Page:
3

I am looking for a g8 equivalent that prints the hex values of the character under the cursor according to the file encoding of the file loaded in a buffer rather than assuming it's utf-8.

Is there such a thing?

  • This doesn't seem possible as near as I can figure out... Even piping characters to external programs (xxd, hexdump) seems difficult, since many functions don't seem to be multibyte-aware enough (at least not with BIG-5)... – Martin Tournoij Mar 3 '15 at 16:48
3

There's nothing built-in, but the following mapping seems to do the trick.

" g9                Print the hex values of the bytes used in the
"                   character under the cursor / selected text, using the
"                   actual 'fileencoding' of the buffer.
function! s:ShowHexFileEncodingCharacter( isSelection )
    let l:text = (a:isSelection ? ingo#selection#Get() : ingo#text#GetChar(getpos('.')[1:2]))
    if empty(l:text)
        echomsg 'NUL'
        return
    endif

    let l:encoding = (empty(&l:fileencoding) ? &encoding : &l:fileencoding)
    let l:output = ingo#buffer#temp#Call(function('GetHexFileEncodingCharacters'), [l:encoding, l:text])
    let l:hex = substitute(l:output, '0a\%(00\)*$\|\%(00\)\+0a$', '', '') " Remove the encoding of the trailing LF.
    echomsg substitute(l:hex, '..\zs', ' ', 'g')
endfunction
function! GetHexFileEncodingCharacters( fileencoding, text )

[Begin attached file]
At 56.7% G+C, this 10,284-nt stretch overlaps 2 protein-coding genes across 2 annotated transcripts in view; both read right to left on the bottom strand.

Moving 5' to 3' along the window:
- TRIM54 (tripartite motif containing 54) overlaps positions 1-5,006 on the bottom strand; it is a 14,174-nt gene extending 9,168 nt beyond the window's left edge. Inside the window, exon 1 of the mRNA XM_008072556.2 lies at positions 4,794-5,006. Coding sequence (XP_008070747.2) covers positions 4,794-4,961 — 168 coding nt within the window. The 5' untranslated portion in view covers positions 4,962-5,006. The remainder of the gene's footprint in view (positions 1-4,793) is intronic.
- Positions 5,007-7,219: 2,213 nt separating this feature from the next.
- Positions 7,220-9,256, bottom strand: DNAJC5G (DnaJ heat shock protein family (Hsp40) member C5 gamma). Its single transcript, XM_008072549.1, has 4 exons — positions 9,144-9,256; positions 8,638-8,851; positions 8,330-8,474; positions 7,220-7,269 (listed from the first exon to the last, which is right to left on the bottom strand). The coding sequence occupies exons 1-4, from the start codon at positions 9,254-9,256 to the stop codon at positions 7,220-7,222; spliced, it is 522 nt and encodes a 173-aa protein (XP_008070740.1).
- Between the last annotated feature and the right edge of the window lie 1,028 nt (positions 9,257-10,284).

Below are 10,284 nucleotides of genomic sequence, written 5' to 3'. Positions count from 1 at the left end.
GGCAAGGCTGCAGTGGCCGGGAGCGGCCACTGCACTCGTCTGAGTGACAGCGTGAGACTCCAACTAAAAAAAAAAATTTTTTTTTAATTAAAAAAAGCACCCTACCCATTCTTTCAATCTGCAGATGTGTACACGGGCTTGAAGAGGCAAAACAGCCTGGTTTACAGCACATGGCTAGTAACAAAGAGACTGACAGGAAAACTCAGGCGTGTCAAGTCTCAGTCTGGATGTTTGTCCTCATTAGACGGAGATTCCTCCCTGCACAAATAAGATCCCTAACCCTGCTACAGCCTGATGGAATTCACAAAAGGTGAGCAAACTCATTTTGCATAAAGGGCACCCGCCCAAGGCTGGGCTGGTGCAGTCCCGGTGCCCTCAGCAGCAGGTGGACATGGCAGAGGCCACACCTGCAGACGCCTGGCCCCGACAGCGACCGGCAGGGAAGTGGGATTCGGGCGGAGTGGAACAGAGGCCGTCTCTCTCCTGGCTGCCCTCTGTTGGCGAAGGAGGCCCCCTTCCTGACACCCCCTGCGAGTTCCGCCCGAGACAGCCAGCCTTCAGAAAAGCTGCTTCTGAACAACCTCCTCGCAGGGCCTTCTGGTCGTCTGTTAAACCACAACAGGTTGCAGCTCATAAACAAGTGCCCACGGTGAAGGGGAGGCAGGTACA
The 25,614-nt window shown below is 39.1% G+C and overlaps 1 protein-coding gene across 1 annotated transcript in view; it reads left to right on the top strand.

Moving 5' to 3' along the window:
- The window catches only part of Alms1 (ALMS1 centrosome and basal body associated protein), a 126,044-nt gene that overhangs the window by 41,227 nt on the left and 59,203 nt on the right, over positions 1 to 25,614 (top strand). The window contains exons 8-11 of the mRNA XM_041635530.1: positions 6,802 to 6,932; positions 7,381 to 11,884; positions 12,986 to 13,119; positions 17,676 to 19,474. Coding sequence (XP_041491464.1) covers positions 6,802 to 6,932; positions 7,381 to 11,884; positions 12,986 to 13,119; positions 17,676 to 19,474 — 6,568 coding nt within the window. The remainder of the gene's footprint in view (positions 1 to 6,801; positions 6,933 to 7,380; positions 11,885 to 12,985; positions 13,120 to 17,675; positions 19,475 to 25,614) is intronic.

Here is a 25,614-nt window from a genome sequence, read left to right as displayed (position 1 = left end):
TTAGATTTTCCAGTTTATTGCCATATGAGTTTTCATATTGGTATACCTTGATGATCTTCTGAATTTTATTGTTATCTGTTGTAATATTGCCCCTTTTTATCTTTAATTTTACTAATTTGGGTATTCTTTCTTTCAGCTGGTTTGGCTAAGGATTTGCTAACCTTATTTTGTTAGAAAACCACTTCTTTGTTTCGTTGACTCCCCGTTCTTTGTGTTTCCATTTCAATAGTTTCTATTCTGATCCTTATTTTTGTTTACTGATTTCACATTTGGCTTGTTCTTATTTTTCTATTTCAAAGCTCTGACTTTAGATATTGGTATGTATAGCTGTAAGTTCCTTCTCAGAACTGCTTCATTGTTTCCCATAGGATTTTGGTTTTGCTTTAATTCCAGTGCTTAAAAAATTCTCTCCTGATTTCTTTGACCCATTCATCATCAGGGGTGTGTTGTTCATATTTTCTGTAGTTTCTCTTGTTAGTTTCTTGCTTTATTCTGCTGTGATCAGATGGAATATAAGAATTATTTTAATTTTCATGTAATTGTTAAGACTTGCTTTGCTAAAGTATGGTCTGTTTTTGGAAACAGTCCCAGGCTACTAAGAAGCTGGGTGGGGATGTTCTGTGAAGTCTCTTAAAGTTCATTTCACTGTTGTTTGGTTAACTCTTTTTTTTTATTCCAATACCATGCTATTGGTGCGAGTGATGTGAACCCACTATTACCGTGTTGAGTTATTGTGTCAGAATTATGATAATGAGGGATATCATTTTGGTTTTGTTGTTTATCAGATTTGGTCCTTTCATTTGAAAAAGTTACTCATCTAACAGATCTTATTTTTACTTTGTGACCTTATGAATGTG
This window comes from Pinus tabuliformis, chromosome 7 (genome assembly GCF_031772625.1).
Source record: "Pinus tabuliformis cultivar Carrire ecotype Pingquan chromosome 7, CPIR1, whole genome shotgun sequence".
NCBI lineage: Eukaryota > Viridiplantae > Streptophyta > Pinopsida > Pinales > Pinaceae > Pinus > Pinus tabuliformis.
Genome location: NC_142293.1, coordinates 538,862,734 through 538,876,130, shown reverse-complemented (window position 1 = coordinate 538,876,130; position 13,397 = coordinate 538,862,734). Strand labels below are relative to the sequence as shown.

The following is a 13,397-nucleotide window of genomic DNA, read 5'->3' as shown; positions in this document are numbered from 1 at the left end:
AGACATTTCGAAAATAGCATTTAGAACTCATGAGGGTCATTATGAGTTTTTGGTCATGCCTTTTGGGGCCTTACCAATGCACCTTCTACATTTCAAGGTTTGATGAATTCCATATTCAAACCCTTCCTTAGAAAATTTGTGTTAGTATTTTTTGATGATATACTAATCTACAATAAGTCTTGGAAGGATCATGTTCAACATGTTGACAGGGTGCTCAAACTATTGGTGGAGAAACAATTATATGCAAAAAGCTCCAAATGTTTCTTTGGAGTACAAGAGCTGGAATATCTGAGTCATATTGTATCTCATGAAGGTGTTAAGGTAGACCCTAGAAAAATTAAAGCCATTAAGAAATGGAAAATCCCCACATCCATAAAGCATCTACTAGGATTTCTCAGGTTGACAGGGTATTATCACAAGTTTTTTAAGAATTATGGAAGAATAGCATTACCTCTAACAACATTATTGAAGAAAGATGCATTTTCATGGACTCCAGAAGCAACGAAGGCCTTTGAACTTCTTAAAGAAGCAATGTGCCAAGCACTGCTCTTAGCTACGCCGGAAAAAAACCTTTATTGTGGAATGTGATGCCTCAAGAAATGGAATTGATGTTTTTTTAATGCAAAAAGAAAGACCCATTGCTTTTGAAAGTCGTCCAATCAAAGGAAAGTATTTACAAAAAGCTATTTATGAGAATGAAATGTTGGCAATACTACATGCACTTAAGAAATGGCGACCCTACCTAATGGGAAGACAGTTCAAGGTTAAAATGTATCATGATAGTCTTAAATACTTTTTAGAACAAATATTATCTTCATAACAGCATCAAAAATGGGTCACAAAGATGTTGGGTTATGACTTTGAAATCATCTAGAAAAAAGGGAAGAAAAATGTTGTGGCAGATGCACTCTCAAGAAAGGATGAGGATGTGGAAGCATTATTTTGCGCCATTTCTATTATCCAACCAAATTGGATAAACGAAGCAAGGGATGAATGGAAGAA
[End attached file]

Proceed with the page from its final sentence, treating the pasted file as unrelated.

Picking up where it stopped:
let [l:save_fileencoding, l:save_fileformat] = [&l:fileencoding, &l:fileformat]
    let [&l:fileencoding, &l:fileformat] = [a:fileencoding, 'unix'] " Always use Unix fileformat to make the removal of the newline easier.
    try
        silent call ingo#lines#PutWrapper(1, 'put', a:text)
        silent 1delete _
        %!xxd -ps -c 999
    finally
        let [&l:fileencoding, &l:fileformat] = [l:save_fileencoding, l:save_fileformat]
    endtry
endfunction
nnoremap <silent> g9 :<C-u>call <SID>ShowHexFileEncodingCharacter(0)<CR>
xnoremap <silent> g9 :<C-u>call <SID>ShowHexFileEncodingCharacter(1)<CR>

It uses the :! command to filter the character through the external xxd command (which ships with Vim and performs a hex dump). This uses some functions of my ingo-library plugin.

1

For completeness, note that ga uses the encoding (not fileencoding) when it is a non-unicode encoding. You should be aware of the other consequences of setting encoding to a value other than utf-8, though.

The encoding setting is actually the internal encoding used in vim (almost always utf-8 these days - setting it to a different unicode encoding is interpreted as utf-8 as well) - it's used for buffer contents, variables, options, etc. Having it as something other than UTF-8 limits what characters you can have any of those places, and changing it while vim is running will change the meaning of any values (including buffer contents) that are already loaded with non-ASCII text. This also explains why ga and g8 normally always return unicode and UTF-8 values - because the buffer is in encoding (= utf-8) regardless of what encoding the file was in.

  • What would those consequences be? Dire? – muru Mar 5 '15 at 19:58
  • encoding is the internal encoding used for text strings everywhere in vim, so you cannot have any variables set that include characters not in the character set, load any files with characters it doesn't support, etc. Changing it mid-stream changes the meaning of any existing non-ascii values (including the contents of file buffers). – Random832 Mar 5 '15 at 20:00
  • Interesting! Could you add that to the answer as well? – muru Mar 5 '15 at 20:01

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